I’m excited to share with you that my story about my trip in Taiwan in Dec 2016 is out on Singapore’s largest news site, The Straits Times!
Apart from delectable street food and boisterous night markets, Taiwan has a wilder side that not many travellers have experienced.
There are 286 summits that soar more than 3,000m above sea level on this island, making it a place of natural beauty for backcountry hiking and waterfall gazing.
My three travel companions and I, all in our 20s, set out to explore the central region of Taiwan over nine days.
We cover towns and counties such as Fenchihu, Alishan, Yilan, Cingjing, Shifen, Jiufen and the capital Taipei, alternating between public transport and a hired vehicle.
Alishan’s Forest Trails
You would think the highlight of our Alishan visit would be the sunrise at the peak of this renowned mountain.
While the sun peeking out of the sea of clouds atop the mountain stirs the spirit, hiking along the forest trails in Alishan National Scenic Area is another lovely experience.
Taking a train from Alishan Station to Chusan Station, we arrive at the summit of Alishan village, where the sunrise viewing platform is.
Instead of taking the same train back to the base, we decide to hike.
Abandoned cobwebs connect leaf to leaf, trapping raindrops in the gossamer.
As the soft raindrops continue pattering down the hood of my coat, I look up in an attempt to trace their source. The cypress trees overhead seem to grow upwards forever. They have a way of trapping sound and wind.
With the forest so dense and the fog enveloping the forest trail, we do not hear anyone for miles, much less see any other humans. It is as if the entire forest belongs to us, beckoning us to roam deeper.
I step onto the soft ground, covered by years of accumulated moss, fallen leaves and brown twigs.
Along the way, I see tree stumps of all imaginable shapes. The chilly December air and the fragrance of the dewy grass make me think of utopia.
In the distance I notice a clearing. A still lake is in sight, the Sisters Pond. The lake perfectly mirrors the peaks and troughs of the surrounding fauna.
We enter the realm of the clouds after a two-hour-long public bus journey from Puli station in Puli Township.
As we proceed through the mist in Cingjing, the clouds routinely open up, allowing glimpses of the dizzying heights that our bus is climbing.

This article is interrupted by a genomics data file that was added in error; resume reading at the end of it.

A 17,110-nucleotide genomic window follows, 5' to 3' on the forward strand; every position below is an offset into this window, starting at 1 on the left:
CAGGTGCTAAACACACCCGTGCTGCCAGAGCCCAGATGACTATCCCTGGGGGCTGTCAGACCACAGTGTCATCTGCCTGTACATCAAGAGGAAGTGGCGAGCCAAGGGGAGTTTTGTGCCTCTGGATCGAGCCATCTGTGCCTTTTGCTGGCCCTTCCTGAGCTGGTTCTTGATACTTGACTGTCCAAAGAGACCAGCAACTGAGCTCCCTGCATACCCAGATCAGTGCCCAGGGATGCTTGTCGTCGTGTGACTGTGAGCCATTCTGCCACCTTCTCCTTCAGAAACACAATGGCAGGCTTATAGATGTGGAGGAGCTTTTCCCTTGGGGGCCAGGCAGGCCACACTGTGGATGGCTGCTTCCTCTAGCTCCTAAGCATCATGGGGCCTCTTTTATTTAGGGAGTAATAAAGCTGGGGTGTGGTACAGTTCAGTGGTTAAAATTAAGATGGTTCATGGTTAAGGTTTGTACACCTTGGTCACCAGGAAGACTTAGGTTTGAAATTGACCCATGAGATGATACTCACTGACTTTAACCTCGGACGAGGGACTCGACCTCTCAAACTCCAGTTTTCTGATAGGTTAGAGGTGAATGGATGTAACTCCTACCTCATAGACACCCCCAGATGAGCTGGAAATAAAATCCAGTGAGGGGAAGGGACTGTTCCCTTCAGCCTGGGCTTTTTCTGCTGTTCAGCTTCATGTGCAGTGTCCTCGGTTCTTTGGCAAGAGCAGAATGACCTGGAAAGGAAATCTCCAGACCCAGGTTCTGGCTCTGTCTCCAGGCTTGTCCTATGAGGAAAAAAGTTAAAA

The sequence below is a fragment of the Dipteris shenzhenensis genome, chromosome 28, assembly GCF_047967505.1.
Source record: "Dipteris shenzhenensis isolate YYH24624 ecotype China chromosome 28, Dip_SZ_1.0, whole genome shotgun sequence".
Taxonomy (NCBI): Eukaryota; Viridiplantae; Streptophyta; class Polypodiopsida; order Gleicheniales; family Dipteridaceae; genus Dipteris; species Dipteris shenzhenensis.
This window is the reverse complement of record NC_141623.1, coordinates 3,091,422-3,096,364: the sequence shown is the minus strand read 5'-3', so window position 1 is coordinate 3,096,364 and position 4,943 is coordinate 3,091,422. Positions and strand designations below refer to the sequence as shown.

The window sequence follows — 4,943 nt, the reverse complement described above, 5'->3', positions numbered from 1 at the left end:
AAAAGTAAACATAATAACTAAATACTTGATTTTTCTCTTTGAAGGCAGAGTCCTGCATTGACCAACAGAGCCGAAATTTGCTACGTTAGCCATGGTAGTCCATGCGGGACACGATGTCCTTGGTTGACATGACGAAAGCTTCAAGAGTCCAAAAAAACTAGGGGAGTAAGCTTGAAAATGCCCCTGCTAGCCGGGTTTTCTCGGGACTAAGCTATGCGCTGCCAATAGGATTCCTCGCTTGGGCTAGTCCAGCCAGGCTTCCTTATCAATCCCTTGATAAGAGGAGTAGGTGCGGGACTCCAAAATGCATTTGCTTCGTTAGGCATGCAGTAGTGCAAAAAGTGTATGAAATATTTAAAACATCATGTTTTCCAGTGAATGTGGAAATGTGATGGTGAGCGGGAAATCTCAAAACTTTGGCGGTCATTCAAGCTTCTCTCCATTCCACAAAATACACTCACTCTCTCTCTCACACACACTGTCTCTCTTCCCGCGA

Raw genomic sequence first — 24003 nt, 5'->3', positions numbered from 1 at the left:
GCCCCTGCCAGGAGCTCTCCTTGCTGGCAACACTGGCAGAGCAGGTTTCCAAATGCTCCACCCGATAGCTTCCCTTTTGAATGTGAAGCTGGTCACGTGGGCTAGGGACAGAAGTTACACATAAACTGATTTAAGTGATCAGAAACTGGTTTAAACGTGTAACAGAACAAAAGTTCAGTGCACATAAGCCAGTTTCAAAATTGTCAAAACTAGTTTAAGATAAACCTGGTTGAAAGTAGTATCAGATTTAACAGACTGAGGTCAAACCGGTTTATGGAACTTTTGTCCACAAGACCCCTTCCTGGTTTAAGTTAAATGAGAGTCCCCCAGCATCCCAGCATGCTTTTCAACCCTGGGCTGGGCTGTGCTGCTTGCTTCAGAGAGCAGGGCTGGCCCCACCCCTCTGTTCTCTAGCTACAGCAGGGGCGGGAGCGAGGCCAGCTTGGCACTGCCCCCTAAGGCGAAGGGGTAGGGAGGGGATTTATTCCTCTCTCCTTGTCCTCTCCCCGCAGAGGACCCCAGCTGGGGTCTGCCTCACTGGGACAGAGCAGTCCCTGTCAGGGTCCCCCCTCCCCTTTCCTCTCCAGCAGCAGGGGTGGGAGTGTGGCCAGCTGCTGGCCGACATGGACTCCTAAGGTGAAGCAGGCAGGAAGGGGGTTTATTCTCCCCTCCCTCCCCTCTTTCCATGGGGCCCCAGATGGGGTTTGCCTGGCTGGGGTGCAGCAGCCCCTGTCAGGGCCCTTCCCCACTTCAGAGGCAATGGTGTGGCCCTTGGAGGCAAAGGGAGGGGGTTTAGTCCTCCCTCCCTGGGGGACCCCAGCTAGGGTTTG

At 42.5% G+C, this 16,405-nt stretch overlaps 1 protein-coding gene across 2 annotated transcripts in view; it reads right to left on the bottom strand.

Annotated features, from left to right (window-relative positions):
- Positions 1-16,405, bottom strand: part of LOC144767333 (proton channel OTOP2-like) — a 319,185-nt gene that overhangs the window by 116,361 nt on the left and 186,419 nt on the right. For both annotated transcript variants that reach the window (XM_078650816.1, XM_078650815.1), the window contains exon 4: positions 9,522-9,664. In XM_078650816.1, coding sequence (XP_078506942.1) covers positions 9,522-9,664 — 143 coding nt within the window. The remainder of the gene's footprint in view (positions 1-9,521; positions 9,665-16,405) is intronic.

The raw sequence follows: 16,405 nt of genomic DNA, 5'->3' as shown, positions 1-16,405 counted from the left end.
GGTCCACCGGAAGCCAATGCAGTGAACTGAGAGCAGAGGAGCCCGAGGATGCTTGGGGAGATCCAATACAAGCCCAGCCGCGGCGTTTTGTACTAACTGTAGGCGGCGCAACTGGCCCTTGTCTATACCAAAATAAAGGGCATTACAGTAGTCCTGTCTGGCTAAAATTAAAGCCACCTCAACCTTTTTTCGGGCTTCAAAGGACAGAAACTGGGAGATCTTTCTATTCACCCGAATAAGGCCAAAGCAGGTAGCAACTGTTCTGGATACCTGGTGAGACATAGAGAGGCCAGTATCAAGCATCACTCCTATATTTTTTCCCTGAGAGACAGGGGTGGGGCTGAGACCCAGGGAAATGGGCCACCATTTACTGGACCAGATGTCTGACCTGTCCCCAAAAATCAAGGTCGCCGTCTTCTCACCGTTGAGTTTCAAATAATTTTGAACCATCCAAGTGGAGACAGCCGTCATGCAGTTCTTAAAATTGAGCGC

We alight and after a 500m uphill walk from the public bus route to the minsu – a homestay – we stand mesmerised at the edge of the property.
With majestic views of the surrounding Wan-ta Reservoir Valley, extending across to the central mountain range, we find a reason to wake up early the following day, in an attempt to catch the fabled “cloud sea” phenomenon – clouds hovering above the lake, forming a clouded mirage.
We see vast plains and layers of mountains. Cotton-candy clouds fill the sky. So this is pastoral Cingjing. It is as if I have stepped onto the set of The Sound Of Music, except that I am in Taiwan instead of Salzburg.
I look out into the distance, counting the cotton balls of sheep across the plains, with a few monochrome patches here and there and realise they are cows.
On this autumn day, rays of sunlight fight their way through the partially overcast skies. The light mist adds to the serenity as we hop along the stone pathways and traverse the suspension bridge leading to Shifen Waterfall.
The waterfall, surrounded by forest, is about 20 minutes from Shifen Old Streets.
The widest waterfall in Taiwan, the cascade is 20m high and 40m wide. It is affectionately known as “Little Niagara”.
There are three observation decks where visitors can get a closer view or they can picnic in the forest while enjoying the sound and sight of the waterfall.
While most people would avoid visiting Taiwan at the end of the year for fear of constant rainfall, there is quiet beauty everywhere.
In townships, old street lamps make each raindrop luminous.
Nature is at its best, with misty morning hikes, crowd-free views of lakes and valleys, and fresh dew in overgrown forests.
Taiwan is dreamy in December.
Getting to Taiwan
I fly with Scoot, a five-hour direct journey from Singapore to Taipei.
Other budget airlines that fly to Taipei include Scoot, AirAsia and Jetstar.
Major airlines that fly direct include Singapore Airlines, Eva Air and China Airlines.
Getting Around Taiwan
Getting around different parts of Taiwan is best done with a hired driver, especially when travelling between counties. Drivers booked through a hotel tend to be pricier than those sourced on your own.
I alternate between hired vehicle and public transport.
To read the full story, check out here.